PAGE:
armed conflict, or emergency proclaimed
by the Governor or by the President of
the United States, shall be called or
ordered to state active duty for a period
of 30 consecutive days or more or
federally funded duty for other than
training, the provisions of the SSCRA and
the Uniformed Services Employment and
Reemployment Rights Act shall apply.”
1975 Ala. Code § 31-12-2.
However, while the statute provides members of the
Alabama National Guard like Guy the protections outlined in
USERRA, nowhere does it suggest that it could form the
basis of a negligence or wantonness claim of the sort that
Guy now asserts.
As the statute does not provide for this
sort of action, the court would overreach to conclude today
that it can form the basis of a claim of common-law
negligent and wanton hiring, training, and supervision.
The court finds an analogy in a case that Guy himself
cites in his brief: Johnson v. Brunswick Riverview Club,
Inc., 39 So.3d 132 (Ala. 2009).
In that case, Johnson
supervision against a bowling alley after it served her son
alcoholic drinks and he was killed in his automobile
shortly after he drove away, intoxicated.
alleging the negligent dispensing of alcohol, a claim
countered that her claim was based on the bowling alley’s
carrying out duties which are required by statute ... which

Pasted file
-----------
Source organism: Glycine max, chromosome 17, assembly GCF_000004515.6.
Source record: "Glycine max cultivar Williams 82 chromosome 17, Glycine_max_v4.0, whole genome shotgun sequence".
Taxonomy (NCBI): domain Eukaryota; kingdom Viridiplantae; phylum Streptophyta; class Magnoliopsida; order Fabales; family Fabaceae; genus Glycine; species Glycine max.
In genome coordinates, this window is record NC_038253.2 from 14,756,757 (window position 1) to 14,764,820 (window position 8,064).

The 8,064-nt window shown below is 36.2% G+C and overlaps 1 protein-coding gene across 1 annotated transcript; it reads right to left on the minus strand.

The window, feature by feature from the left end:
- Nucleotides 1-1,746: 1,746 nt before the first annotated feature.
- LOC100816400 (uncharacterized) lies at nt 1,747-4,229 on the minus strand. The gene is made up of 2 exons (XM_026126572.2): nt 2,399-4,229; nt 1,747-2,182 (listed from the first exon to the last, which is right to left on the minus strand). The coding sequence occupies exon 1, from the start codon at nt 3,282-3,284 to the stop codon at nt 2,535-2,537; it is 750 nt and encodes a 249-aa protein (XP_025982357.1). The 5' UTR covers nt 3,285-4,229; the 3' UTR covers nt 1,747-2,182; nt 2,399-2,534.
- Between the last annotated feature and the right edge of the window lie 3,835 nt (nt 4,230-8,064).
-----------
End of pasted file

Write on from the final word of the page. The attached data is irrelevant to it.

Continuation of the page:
... [the] employees ignored in the present case.”
(quotations and citations omitted).
The court sided with
the bowling alley, reasoning that Johnson’s claim “s[ought]
dispensing of alcohol, and ... attempts to do so outside
the Dram Shop Act,” which is the exclusive remedy for the
unlawful dispensing of alcohol.
Id. at 140.
negligence cause of action onto a statute that already
includes its own set of remedies and means of obtaining
them and a statute, in the absence of which, no arguably
comparable common-law claim would exist.
persuaded that he may do so.
The court is not
The USERRA and the Alabama
law applying it to Alabama National Guard members address,
to the extent their drafters wished, how employers must
conduct themselves with regard to members of the Alabama
Guy's additional examples of cases where a claim of
negligent or wanton hiring, training, and supervision was
purportedly based on statutory violations are inapposite.
For instance, Guy cites Ex parte Ridgeview Health Care
Center, Inc., 786 So.2d 1112 (Ala. 2000), in support of his
argument that this type of claim can be based on violation
of a statute.
However, this case merely cited statutes,
the Alabama Medical Liability Acts, that placed limits on
allowable discovery in the case; there is nothing in the
negligent or wanton hiring, training, and supervision.
In sum, even if Jones did create an opening for a claim
against employers for the negligent or wanton hiring,
training, and supervision of their employees based on their
common-law torts, this court cannot conclude that the
statute that Guy cites would be such a basis.
Moreover, because there is no allegation that Alabama
Power engaged in negligent hiring, the claim should also be
dismissed to the extent that it is based on negligent
Accordingly, for the above reasons, it is ORDERED that
defendant Alabama Power Company’s motion to dismiss (doc.
no. 7) is granted as to plaintiff William A. Guy’s claim of
negligent or wanton hiring, training, and supervision and
DONE, this the 29th day of July, 2013.
/s/ Myron H. Thompson
UNITED STATES DISTRICT JUDGE